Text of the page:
On Being a Black and Asian Mixed Race Woman

Kashala Abrahams
ZORA
Published in
5 min readDec 7, 2022

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My mother is a British Black Caribbean woman, and my absent father is a British Asian Pakistani or Iraqi man. When questioned about my ethnicity — a question I frequently received throughout my life — I would respond with, “I’m mixed with Black and Asian,” and reactions would differ from person to person. Some would not believe me whilst others would say, “Oh, you look more Black, you know, have more Black features. So, you’re mainly Black then?” Dealing with the constant erasure of my identity coupled with never meeting my father bred thoughts of inadequacy from an early age and forced me to co-opt a dissembled belief that I was not a ‘true mix’ woman.

A photograph of me (Kashala, aged around 6 months or so) as a baby, dressed in white, waiting to get christened.
A photograph of me (Kashala, aged around 6 months or so) as a baby, dressed in white as I wait to get christened.

Upon reading ‘Mixed/Other: Explorations of Multiraciality in Modern Britain’ by Natalie Morris, I religiously perused chapter five, ‘The “Right Type of Mix” and “Minority Mixes.’’ This was the first time in my twenty-one years of life that I finally felt seen.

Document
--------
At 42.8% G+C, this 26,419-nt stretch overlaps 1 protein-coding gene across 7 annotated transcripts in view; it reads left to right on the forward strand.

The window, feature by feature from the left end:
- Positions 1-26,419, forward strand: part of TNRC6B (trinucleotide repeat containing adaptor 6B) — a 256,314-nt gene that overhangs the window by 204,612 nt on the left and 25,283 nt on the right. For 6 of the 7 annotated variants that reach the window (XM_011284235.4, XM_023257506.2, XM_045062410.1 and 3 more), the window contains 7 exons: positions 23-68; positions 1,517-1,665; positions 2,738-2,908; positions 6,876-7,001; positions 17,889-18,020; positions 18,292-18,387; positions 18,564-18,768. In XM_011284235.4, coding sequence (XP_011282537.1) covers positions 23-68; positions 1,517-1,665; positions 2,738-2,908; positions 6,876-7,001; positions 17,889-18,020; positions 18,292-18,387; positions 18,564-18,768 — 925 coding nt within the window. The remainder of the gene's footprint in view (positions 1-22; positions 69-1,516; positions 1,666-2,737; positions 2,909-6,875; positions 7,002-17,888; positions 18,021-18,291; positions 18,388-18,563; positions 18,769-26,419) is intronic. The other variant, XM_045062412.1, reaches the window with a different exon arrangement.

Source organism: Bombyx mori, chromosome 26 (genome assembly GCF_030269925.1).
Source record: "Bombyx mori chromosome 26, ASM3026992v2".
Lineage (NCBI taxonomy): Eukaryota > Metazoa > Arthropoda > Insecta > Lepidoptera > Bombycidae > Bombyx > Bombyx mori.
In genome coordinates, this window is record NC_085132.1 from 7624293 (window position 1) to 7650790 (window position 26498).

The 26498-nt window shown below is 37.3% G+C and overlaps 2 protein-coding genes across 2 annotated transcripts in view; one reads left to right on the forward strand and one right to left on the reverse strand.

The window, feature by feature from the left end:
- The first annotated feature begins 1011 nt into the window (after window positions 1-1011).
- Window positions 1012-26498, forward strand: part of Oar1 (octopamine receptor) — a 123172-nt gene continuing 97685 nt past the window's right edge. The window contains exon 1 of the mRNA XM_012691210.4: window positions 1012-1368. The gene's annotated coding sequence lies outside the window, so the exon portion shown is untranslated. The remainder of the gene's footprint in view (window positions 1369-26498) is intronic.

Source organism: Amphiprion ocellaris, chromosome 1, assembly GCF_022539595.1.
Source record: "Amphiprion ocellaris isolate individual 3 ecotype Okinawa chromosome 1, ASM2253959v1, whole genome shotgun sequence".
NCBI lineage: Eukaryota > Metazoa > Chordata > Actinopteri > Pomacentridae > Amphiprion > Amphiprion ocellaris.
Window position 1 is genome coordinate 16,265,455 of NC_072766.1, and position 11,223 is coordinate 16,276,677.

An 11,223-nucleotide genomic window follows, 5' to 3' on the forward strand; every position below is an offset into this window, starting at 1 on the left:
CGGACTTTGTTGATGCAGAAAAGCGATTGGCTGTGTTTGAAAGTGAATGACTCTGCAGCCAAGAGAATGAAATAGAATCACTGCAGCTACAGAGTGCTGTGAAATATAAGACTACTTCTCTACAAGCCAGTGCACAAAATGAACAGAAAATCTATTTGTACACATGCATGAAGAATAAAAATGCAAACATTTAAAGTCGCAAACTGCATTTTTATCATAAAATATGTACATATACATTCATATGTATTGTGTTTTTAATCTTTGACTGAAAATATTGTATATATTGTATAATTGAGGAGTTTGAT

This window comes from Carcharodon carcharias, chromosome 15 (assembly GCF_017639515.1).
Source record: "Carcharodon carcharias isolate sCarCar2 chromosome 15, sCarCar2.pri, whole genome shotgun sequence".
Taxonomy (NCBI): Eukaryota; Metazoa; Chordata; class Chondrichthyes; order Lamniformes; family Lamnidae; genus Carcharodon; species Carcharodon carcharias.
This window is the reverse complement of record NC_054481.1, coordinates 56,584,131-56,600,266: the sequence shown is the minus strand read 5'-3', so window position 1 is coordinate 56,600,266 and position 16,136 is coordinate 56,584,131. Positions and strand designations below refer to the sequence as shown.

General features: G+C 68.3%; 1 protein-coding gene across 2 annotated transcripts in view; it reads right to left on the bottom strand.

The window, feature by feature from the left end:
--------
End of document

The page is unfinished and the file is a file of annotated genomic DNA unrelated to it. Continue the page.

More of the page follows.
Morris writes, “If you’re mixed with two non-white ethnicities, society loses interest. Anything beyond this binary is categorised a ‘other’ and the intricacies and nuances of your heritage are not deemed worthy of wider discussion, or even clear categorisation. Just take a quick look at the options on the [UK] census and ethnicity forms. There are three distinct categories for mixed individuals to tick: white and Black Caribbean, white and Black African, white and Asian. Then at the bottom, there is a fourth category: ‘other mixed.’ This is a singular option for the myriad ethnicity potentials within the mixed experience that don’t include whiteness. It sends a message that so-called ‘minority mix’ ethnicities hold less value than mixes that include whiteness.” -‘Mixed/Other: Explorations of Multiraciality in Modern Britain’ by Natalie Morris.

Expanding on Morris’ point, anytime I would fill out forms that asked the much-dreaded ethnicity question, it would put me in a state of distress and unease. Questions like “Why isn’t there a Black and Asian mix option?” to “Why is my identity being overlooked?” would float around my head and would escalate to extremes of “Do I even exist?”.

A photograph of me (Kashala, aged around 3 or so) as a child, dressed in pink, with my fingers in my mouth.
A photograph of me (Kashala, aged around 3 or so) as a child, dressed in pink, with my fingers in my mouth.

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Kashala Abrahams
ZORA
Writer for

Kashala Abrahams publishes her critical reflections on society and politics, especially concerning the African/Black Diaspora.